The failure of modern macro

Thomas Sargent complains that the arguments for the fiscal stimulus “ignore what we have learned in the last 60 years of macroeconomic research.” This is his fault. He and the other big names of modern macro have failed to produce a simple model (or a series of simple models) to replace the Keynesian one in undergrad textbooks.

Policy makers, and even economist that don’t specialize in macro, were taught to think about the economy like Keynes did 75 years ago. They shouldn’t be expected to absorb cutting edge research only taught in grad schools. The problem is that this stuff is no longer cutting edge. The rational expectations revolution is nearly 35 years old.

In macro, there remains a gearhead culture. To understand 30 year old models you need to learn overly complex jargon and graduate level mathematics. There still isn’t a standard tool box for solving models… you’re expected to program everything from scratch. Serious macro job candidates are expected to know how to prove fixed point theorems and its not enough in your job market paper to have an interesting economic problem (if that’s even necessary at all), but you have to extend some already complex model. Those extensions have to be “tractable” but not necessarily “understandable” (its not clear to me the point of the former without the latter). This means wildly unrealistic assumptions that happen to make the math work, even if they contradict each other in spirit, are ok.

I actually don’t mind all that stuff. That’s why I signed up to do it. Someone, though, needs to take stock of the economics — rather than neat mathematical theorems or cool econometric techniques — modern macro has taught us and write it down in an undergrad textbook.

3 Responses to “The failure of modern macro”

  • Gabriel says:

    The major achievement of modern macro is to show us how little we know (about the trend, the fluctuations and the big depressions).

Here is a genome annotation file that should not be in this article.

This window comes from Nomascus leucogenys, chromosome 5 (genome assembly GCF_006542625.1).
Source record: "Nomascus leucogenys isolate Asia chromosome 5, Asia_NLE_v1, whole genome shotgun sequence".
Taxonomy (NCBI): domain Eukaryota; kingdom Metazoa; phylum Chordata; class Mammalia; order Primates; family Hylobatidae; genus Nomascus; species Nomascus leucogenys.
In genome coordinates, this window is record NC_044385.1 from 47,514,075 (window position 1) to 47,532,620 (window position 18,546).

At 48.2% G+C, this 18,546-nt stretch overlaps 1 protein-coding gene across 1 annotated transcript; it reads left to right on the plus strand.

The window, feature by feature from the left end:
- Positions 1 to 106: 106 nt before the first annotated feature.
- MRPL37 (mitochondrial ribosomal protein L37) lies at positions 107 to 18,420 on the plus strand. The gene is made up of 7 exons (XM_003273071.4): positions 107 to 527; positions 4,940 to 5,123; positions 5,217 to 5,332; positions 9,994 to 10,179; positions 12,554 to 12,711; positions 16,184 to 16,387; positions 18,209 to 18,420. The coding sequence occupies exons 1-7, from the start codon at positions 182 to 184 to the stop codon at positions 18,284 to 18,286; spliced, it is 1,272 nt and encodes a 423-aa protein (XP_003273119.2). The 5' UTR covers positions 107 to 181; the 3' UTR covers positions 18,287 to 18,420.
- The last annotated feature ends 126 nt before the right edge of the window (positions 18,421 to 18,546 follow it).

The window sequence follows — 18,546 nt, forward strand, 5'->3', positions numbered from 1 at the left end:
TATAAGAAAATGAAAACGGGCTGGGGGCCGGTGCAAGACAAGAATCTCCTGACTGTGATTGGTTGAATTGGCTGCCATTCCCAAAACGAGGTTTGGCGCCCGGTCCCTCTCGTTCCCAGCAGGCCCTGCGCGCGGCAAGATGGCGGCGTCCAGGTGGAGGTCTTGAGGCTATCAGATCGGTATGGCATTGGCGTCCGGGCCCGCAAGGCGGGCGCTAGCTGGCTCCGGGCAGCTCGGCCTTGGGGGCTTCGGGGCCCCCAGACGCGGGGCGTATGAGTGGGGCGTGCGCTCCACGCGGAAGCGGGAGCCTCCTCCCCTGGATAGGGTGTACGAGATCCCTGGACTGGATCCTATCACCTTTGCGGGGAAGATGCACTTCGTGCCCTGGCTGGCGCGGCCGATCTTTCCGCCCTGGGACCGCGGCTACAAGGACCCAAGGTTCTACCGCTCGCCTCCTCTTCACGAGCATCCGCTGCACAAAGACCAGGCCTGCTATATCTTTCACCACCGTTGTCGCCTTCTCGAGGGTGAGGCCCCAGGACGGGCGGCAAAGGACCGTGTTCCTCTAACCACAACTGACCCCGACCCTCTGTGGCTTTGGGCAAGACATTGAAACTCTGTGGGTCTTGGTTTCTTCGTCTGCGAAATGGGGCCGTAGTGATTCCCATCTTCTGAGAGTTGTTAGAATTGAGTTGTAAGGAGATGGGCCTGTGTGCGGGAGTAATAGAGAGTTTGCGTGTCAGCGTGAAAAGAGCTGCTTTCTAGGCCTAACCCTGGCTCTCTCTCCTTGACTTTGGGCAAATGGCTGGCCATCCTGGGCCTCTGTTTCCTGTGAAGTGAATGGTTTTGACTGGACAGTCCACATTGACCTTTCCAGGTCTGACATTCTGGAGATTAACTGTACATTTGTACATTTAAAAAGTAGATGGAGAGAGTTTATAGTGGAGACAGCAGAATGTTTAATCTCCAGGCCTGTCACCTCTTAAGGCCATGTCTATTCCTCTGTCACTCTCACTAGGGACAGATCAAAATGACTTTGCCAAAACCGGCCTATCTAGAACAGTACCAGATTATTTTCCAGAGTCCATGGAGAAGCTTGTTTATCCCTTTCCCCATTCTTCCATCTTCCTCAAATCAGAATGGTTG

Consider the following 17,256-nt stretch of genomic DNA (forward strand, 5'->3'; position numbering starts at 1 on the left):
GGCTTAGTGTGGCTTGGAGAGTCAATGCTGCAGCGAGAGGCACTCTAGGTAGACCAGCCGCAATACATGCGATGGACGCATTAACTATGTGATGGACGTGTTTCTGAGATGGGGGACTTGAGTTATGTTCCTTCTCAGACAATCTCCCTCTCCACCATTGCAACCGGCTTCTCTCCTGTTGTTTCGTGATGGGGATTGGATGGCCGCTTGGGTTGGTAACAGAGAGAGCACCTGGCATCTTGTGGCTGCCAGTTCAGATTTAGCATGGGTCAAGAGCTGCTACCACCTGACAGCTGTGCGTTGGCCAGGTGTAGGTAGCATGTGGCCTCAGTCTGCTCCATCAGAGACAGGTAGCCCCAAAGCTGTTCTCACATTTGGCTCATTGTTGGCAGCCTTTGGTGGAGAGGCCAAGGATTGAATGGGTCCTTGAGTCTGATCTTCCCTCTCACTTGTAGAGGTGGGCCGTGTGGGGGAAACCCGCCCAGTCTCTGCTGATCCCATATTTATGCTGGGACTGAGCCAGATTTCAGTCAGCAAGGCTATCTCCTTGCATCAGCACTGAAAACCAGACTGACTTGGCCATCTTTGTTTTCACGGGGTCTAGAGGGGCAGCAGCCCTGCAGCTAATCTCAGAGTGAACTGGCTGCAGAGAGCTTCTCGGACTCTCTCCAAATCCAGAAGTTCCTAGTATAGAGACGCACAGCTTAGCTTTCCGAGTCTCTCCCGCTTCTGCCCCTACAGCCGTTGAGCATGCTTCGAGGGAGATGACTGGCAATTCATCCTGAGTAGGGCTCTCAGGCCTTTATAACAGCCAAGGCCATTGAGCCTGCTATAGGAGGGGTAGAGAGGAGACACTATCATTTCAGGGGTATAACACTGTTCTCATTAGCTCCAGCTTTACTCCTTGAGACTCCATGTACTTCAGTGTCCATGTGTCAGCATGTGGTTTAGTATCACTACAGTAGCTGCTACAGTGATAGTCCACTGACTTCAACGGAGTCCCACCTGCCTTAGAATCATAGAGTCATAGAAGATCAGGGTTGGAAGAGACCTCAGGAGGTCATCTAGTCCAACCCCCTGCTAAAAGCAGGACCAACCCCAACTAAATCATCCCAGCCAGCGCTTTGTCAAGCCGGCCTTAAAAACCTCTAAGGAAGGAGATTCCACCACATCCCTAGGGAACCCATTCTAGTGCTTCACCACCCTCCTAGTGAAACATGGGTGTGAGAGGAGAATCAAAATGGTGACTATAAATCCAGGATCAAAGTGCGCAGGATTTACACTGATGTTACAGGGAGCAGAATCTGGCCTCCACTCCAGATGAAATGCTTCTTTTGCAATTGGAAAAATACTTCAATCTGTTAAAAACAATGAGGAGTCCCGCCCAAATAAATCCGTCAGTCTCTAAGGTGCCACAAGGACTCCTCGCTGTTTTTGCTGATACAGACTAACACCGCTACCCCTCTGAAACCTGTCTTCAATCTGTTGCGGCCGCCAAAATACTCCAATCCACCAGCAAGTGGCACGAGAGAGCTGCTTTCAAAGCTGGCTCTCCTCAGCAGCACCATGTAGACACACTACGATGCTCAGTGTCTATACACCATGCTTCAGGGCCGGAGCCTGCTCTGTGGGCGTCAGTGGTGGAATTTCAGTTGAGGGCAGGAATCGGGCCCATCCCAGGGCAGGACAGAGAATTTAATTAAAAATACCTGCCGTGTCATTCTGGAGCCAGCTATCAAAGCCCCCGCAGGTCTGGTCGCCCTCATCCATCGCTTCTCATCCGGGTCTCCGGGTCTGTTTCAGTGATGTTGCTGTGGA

Neither Bernanke nor Cole&Ohanian can provide you with a model that can quantitatively account for the length of the great depression.

    Endogenous growth and its flirting with IO and so on have not elucidated trend growth rates and account for the 25x international differences.

    You can sort of approach fluctuations with your favorite mix of shocks and rigidities or whatnot, but to solve the model you have to have policies are rules but real policy making is not rule-based. — The policy advice that can come out of these models is what rule is best, but policy makers don’t need/want that.

  • pushmedia1 says:

    I guess, then, THE great achievement of the enlightenment was show us how little we know? It is true that the Church thought we knew everything (“god did it”) and science showed otherwise, but I wouldn’t say it was THE great achievement.

    Yeah, we used to think because some dude (Keynes) had a theory and wrote a book (General Theory), we knew how the economy worked. Modern macro gave us an empirical tradition and we started realizing lots of those theories weren’t true. That’s hardly the absence of knowledge.

    The existence of questions doesn’t necessarily imply the absence of knowledge. We know what we don’t know and we have the tools to begin to find answers. Why can’t we teach that?

  • swong says:

    The existence of good questions, in fact, implies a good foundation of knowledge. Teachers rarely recognize this.